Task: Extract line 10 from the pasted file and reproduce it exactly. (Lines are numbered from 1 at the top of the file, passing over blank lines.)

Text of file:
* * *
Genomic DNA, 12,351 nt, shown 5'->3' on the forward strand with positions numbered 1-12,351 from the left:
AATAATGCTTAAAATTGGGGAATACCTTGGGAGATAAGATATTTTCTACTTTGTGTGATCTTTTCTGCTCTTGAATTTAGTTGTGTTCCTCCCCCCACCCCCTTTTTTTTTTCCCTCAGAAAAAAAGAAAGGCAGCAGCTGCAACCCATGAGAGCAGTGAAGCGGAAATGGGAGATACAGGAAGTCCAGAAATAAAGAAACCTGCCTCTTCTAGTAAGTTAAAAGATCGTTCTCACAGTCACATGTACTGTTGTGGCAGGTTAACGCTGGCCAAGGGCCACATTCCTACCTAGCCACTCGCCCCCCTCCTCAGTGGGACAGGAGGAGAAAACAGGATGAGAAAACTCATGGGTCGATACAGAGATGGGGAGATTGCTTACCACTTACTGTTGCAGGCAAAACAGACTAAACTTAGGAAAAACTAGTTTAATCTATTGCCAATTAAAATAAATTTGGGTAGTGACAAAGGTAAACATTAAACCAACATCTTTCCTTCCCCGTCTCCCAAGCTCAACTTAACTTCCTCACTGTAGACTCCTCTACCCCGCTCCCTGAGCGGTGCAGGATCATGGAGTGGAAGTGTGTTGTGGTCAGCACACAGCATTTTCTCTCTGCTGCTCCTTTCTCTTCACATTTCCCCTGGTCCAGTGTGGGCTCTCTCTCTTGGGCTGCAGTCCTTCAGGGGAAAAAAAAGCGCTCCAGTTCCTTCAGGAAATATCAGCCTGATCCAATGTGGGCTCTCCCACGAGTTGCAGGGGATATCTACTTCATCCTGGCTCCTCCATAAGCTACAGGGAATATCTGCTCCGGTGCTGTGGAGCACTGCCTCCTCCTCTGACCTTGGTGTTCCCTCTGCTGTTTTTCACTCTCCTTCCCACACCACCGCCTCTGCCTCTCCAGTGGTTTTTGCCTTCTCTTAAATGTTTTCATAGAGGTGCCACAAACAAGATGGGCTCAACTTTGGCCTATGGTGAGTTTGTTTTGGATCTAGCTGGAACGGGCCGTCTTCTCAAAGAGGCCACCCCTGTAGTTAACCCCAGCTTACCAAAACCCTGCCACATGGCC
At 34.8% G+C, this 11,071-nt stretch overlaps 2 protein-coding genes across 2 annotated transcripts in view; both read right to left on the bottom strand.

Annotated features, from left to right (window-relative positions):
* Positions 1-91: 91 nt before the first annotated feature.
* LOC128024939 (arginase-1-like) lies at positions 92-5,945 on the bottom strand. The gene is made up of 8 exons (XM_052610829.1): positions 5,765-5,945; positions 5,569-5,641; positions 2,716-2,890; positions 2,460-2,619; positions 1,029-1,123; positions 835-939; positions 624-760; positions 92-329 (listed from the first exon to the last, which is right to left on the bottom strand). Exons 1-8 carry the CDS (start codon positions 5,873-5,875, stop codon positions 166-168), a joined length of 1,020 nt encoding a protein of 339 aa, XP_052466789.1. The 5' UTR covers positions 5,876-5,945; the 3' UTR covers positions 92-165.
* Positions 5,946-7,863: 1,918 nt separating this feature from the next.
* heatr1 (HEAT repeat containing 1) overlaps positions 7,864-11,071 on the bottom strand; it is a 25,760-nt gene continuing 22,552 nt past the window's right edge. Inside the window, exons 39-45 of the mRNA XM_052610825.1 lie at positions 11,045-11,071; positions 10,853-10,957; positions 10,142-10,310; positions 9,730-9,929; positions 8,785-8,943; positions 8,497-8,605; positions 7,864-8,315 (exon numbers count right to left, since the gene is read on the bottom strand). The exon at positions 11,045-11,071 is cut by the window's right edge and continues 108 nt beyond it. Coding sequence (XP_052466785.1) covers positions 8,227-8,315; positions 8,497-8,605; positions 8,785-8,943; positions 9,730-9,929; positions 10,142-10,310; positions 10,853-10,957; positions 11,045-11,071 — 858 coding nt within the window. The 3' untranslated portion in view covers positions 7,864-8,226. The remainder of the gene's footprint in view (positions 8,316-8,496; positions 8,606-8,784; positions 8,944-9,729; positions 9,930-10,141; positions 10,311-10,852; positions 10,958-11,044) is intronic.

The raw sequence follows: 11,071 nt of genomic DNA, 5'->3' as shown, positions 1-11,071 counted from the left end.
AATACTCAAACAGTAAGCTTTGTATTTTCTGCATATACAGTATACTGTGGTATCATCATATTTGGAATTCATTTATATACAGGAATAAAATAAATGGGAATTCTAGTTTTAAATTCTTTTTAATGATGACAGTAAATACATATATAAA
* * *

AATACTCAAACAGTAAGCTTTGTATTTTCTGCATATACAGTATACTGTGGTATCATCATATTTGGAATTCATTTATATACAGGAATAAAATAAATGGGAATTCTAGTTTTAAATTCTTTTTAATGATGACAGTAAATACATATATAAA